Luján, Murphy Introduce Legislation to Combat Health Misinformation, Prepare for Future Public Health Emergencies
Washington, D.C. – U.S. Senators Ben Ray Luján (D-N.M.) and Chris Murphy (D-Conn.), both members of the U.S. Senate Health, Education, Labor and Pensions Committee, on Wednesday introduced legislation to counter the threat that misinformation and disinformation pose to public health as evidenced by the widespread false narratives throughout the COVID-19 pandemic. The Promoting Public Health Information Act would support efforts across the Department of Health and Human Services (HHS) and with outside stakeholders to communicate effectively during a public health emergency and address health misinformation.
The Promoting Public Health Information Act would authorize the HHS Secretary to:
- Establish the Public Health Information and Communications Advisory Committee within HHS to include federal officials and others with expertise in public health, medicine, communications, and national security. The Advisory Committee would make recommendations on effective ways to communicate scientific and medical information and understand the impact of misinformation during a public health emergency.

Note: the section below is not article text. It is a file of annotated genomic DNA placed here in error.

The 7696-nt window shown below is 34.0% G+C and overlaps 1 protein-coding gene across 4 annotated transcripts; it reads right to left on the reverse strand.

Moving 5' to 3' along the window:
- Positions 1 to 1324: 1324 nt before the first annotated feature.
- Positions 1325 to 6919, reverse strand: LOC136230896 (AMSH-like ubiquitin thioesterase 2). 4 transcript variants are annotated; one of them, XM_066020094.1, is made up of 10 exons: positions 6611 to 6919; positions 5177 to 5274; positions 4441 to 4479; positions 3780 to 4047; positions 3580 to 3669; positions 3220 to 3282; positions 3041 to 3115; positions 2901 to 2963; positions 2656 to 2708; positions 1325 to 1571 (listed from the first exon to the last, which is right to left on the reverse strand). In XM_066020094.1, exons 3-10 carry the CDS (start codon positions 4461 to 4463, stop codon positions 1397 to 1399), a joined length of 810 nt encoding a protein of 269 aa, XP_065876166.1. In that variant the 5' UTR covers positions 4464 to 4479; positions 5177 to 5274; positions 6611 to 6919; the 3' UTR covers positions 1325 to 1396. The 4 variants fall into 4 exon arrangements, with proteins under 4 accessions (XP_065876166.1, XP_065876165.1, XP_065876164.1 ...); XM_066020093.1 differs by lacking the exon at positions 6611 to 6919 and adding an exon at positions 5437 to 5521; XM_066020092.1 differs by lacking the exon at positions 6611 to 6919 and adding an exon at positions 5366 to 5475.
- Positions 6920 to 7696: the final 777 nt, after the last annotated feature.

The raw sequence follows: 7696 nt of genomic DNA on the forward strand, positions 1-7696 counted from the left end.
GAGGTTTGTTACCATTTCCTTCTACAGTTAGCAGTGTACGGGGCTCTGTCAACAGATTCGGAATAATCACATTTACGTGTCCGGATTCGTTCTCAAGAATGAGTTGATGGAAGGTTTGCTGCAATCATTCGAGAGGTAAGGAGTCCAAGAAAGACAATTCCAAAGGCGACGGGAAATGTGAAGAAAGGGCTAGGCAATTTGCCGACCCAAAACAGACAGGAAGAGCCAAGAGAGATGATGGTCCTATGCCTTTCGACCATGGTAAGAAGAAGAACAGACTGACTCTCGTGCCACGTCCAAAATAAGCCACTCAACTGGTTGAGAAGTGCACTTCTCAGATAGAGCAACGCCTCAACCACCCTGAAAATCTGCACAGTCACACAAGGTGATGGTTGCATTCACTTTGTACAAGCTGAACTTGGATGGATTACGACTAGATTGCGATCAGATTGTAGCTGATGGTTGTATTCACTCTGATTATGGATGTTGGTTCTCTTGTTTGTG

- Issue awards to develop evidenced-based initiatives to educate the public and promote fact-based public health and medical science.
- Spend $45 million for purposes related to the educational initiative and Advisory Committee.
“We cannot allow public health misinformation about COVID-19 – or any future public health emergencies – to run amok,” said Luján. “I’m proud of the commonsense steps this legislation takes to equip HHS with resources to keep the American people informed on public health matters. The pandemic has shown that clear and accessible communication from health officials can save lives. I’m proud to have worked with Senator Murphy on this legislation to establish the Public Health Information and Communications Advisory Committee within HHS, which will work to keep all our communities healthy and informed.”
“Throughout this pandemic, the impact of misinformation has been devastating. Rumors and conspiracy theories about the efficacy of masking or the safety of vaccines still run rampant on social media and have caused thousands of deaths that could have been prevented. This legislation will help us get smart about how to tackle misinformation and effectively promote science-based health information, especially as we continue fighting COVID-19 and prepare for future public health emergencies,” said Murphy.
“One of the biggest vulnerabilities in the pandemic has been the impact of health misinformation on lives and livelihoods. Our ability to counter health misinformation is as important as developing new health technologies,” said Saad Omer, Director of the Yale Institute for Global Health.
“This is a compelling idea and we are excited to see it included in this legislation. There is a growing need for evidence-based solutions rooted in science to counter the challenges we are realizing day-to-day in the fight against Covid, and this would be a great step for HHS,” said Day One Project Director Joshua Schoop of the Federation of American Scientists.